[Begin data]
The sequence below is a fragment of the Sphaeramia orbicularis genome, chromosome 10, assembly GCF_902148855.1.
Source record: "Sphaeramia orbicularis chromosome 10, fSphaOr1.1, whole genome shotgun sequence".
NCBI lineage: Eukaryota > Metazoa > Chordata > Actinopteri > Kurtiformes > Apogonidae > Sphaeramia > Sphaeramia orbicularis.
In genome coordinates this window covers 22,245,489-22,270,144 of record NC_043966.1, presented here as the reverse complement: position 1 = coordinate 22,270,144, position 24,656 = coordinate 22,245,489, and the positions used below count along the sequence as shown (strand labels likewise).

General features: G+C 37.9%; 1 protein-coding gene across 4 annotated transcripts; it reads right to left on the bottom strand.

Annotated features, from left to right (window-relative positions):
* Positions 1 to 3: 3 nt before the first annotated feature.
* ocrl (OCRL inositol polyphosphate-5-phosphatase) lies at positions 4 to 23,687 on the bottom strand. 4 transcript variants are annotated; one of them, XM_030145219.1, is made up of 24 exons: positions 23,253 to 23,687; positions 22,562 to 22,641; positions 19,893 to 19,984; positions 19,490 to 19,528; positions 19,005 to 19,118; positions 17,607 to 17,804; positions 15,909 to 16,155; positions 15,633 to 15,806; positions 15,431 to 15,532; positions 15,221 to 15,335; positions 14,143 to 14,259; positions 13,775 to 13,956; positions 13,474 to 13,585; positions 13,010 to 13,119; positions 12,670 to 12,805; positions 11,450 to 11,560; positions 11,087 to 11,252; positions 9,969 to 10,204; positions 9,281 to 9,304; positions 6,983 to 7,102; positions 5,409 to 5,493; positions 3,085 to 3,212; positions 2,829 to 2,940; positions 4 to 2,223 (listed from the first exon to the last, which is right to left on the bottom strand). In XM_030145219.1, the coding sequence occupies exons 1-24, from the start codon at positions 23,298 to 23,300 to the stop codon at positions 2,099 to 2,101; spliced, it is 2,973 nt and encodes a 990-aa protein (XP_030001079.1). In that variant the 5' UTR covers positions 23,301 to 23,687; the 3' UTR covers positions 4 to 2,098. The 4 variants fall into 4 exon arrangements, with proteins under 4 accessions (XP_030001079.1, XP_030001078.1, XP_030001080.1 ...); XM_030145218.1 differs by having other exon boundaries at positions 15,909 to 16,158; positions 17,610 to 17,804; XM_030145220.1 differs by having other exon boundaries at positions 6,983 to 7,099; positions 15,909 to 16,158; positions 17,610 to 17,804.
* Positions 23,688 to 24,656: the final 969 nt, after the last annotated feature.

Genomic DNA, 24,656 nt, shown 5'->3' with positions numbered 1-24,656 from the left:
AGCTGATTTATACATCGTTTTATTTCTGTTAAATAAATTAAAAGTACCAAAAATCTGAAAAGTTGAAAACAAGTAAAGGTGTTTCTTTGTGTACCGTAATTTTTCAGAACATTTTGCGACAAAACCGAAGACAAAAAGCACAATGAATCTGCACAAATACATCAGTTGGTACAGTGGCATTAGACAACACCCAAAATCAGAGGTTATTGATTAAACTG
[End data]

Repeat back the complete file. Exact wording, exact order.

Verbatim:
The sequence below is a fragment of the Sphaeramia orbicularis genome, chromosome 10, assembly GCF_902148855.1.
Source record: "Sphaeramia orbicularis chromosome 10, fSphaOr1.1, whole genome shotgun sequence".
NCBI lineage: Eukaryota > Metazoa > Chordata > Actinopteri > Kurtiformes > Apogonidae > Sphaeramia > Sphaeramia orbicularis.
In genome coordinates this window covers 22,245,489-22,270,144 of record NC_043966.1, presented here as the reverse complement: position 1 = coordinate 22,270,144, position 24,656 = coordinate 22,245,489, and the positions used below count along the sequence as shown (strand labels likewise).

General features: G+C 37.9%; 1 protein-coding gene across 4 annotated transcripts; it reads right to left on the bottom strand.

Annotated features, from left to right (window-relative positions):
* Positions 1 to 3: 3 nt before the first annotated feature.
* ocrl (OCRL inositol polyphosphate-5-phosphatase) lies at positions 4 to 23,687 on the bottom strand. 4 transcript variants are annotated; one of them, XM_030145219.1, is made up of 24 exons: positions 23,253 to 23,687; positions 22,562 to 22,641; positions 19,893 to 19,984; positions 19,490 to 19,528; positions 19,005 to 19,118; positions 17,607 to 17,804; positions 15,909 to 16,155; positions 15,633 to 15,806; positions 15,431 to 15,532; positions 15,221 to 15,335; positions 14,143 to 14,259; positions 13,775 to 13,956; positions 13,474 to 13,585; positions 13,010 to 13,119; positions 12,670 to 12,805; positions 11,450 to 11,560; positions 11,087 to 11,252; positions 9,969 to 10,204; positions 9,281 to 9,304; positions 6,983 to 7,102; positions 5,409 to 5,493; positions 3,085 to 3,212; positions 2,829 to 2,940; positions 4 to 2,223 (listed from the first exon to the last, which is right to left on the bottom strand). In XM_030145219.1, the coding sequence occupies exons 1-24, from the start codon at positions 23,298 to 23,300 to the stop codon at positions 2,099 to 2,101; spliced, it is 2,973 nt and encodes a 990-aa protein (XP_030001079.1). In that variant the 5' UTR covers positions 23,301 to 23,687; the 3' UTR covers positions 4 to 2,098. The 4 variants fall into 4 exon arrangements, with proteins under 4 accessions (XP_030001079.1, XP_030001078.1, XP_030001080.1 ...); XM_030145218.1 differs by having other exon boundaries at positions 15,909 to 16,158; positions 17,610 to 17,804; XM_030145220.1 differs by having other exon boundaries at positions 6,983 to 7,099; positions 15,909 to 16,158; positions 17,610 to 17,804.
* Positions 23,688 to 24,656: the final 969 nt, after the last annotated feature.

Genomic DNA, 24,656 nt, shown 5'->3' with positions numbered 1-24,656 from the left:
AGCTGATTTATACATCGTTTTATTTCTGTTAAATAAATTAAAAGTACCAAAAATCTGAAAAGTTGAAAACAAGTAAAGGTGTTTCTTTGTGTACCGTAATTTTTCAGAACATTTTGCGACAAAACCGAAGACAAAAAGCACAATGAATCTGCACAAATACATCAGTTGGTACAGTGGCATTAGACAACACCCAAAATCAGAGGTTATTGATTAAACTG